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March 29, 2020 | Doug Sauder
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“This is the interpretation, Your Majesty, and this is the sentence of the Most High that has been passed against my lord the king: You will be driven away from people to live with the wild animals. You will feed on grass like cattle and be drenched with dew from the sky for seven periods of time, until you acknowledge that the Most High is ruler over the kingdom of men, and He gives it to anyone He wants. As for the command to leave the tree’s stump with its roots, your kingdom will be restored to you as soon as you acknowledge that Heaven rules. Therefore, may my advice seem good to you my king. Separate yourself from your sins by doing what is right, and from your injustices by showing mercy to the needy. Perhaps there will be an extension of your prosperity.”—Daniel 4:24-27 (HCSB)
A few years ago, I served with the toddlers on Sunday mornings with my mom. Going into it, I was ecstatic about spending two hours with cute, innocent babies. Man, was I in for a rude awakening! Although the children were indeed very adorable and affectionate, they too had a sinful nature that caused them to disobey, become angry, or not share. Consequently, I had to learn how to be both firm and loving when disciplining. The same applies to speaking the truth to someone. John Piper once wrote in an article, “Love shapes how to speak truth, and truth shapes how to show love.” The two do not oppose each other, they go hand in hand.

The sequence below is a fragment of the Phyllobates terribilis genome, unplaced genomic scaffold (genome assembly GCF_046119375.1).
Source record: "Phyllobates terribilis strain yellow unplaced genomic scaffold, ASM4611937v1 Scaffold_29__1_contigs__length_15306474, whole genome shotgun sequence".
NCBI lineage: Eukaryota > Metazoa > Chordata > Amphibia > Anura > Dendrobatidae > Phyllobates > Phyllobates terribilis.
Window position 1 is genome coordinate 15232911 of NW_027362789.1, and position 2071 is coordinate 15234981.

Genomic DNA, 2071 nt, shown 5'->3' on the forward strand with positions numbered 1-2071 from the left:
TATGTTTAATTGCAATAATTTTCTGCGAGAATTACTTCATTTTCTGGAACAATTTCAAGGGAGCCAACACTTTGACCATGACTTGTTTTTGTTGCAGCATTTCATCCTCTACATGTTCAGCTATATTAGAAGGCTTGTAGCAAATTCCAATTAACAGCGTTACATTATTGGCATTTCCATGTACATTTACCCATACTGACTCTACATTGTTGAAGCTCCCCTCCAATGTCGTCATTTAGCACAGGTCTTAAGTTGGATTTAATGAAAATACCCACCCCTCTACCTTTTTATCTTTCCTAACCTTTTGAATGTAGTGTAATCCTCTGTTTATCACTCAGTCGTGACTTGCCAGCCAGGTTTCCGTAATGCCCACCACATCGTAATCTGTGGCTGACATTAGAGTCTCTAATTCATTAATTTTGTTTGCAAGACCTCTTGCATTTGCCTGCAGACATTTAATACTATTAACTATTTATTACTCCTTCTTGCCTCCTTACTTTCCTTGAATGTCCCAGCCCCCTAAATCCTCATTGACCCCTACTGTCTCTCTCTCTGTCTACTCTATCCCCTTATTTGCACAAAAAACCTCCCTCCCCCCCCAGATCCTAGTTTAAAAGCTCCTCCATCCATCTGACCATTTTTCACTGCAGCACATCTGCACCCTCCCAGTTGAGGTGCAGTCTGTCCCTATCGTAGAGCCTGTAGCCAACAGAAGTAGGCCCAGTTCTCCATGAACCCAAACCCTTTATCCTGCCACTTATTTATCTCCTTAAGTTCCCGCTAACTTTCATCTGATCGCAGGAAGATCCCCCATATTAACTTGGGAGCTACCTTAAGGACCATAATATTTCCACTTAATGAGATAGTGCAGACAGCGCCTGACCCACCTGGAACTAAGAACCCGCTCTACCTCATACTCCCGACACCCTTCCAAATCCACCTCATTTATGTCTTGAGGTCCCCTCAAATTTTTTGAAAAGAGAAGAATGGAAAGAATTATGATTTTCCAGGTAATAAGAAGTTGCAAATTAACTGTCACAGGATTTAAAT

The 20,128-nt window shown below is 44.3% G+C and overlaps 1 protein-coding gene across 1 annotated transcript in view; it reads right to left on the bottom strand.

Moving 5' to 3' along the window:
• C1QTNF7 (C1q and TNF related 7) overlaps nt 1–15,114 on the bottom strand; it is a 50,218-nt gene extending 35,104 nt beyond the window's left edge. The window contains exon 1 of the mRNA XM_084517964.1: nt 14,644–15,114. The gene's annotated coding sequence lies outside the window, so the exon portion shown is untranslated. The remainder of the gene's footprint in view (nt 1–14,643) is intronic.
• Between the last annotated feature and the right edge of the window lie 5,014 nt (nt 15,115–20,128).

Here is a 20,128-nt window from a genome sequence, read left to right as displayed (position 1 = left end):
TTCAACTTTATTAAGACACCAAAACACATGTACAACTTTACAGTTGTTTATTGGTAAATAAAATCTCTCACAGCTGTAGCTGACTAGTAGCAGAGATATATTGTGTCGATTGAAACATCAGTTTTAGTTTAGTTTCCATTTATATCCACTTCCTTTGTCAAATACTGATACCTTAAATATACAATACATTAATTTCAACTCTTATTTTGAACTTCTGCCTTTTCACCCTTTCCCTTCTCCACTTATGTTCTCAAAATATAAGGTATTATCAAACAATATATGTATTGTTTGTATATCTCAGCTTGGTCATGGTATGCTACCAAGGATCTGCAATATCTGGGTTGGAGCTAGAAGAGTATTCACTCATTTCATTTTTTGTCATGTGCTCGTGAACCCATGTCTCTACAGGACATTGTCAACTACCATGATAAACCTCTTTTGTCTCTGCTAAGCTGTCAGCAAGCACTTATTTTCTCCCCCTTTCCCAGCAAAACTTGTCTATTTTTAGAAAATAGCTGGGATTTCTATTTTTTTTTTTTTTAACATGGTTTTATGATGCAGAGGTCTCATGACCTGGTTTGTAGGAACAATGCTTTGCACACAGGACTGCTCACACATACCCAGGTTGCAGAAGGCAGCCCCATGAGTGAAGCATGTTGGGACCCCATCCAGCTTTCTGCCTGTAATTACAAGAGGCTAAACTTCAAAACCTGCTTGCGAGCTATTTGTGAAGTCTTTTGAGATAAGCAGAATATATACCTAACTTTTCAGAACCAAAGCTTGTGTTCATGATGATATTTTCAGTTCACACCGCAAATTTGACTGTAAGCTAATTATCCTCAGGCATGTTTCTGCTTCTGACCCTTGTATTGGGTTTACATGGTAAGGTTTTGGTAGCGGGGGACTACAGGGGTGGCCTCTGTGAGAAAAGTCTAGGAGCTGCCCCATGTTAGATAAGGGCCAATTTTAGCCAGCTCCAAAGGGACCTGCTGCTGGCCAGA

In 1 John 3:18 (NIV), the apostle John writes, “Dear children, let us not love with words or speech but with actions and in truth.” We often focus solely on his statement to love with actions and tend to overlook the second, more challenging part which calls us to love in truth. However, we can’t have one without the other.
Daniel’s response to Nebuchadnezzar gives us a beautiful example of what it means to love in truth. Daniel never disrespected Nebuchadnezzar’s title. He always gave him the honor he deserved, and he spoke his words with sincere concern and empathy. He allowed the spirit of love that dwelled within him to guide him as he told Nebuchadnezzar the tragic significance of his dream and advised him to separate himself from his sins. Whether Nebuchadnezzar would listen to Daniel’s counsel or disregard it and continue living in his pride, Daniel did not shrink back from showing him love by telling him the truth.
Daniel’s balance of sincerity and boldness in speaking what the Lord commanded him to speak resembles the manner in which Christ loved others on earth. Jesus constantly extended grace and forgiveness to the worst of sinners, yet He also advised them to go and sin no more. In some of His final instructions to the disciples before being arrested and crucified, He gave them a new command: to love one another (John 13:34).
Though we live in a time where truth and love are frequently pitted against each other, may we, as the body of Christ, illustrate through our lives how God intended the two to work together.
DIG: How did Daniel speak the truth lovingly?
DISCOVER: What are some instances where Jesus speaks the truth in love?
DO: Next time you are in a situation where the Lord wants you to speak truth, remember to do so in love as Jesus did.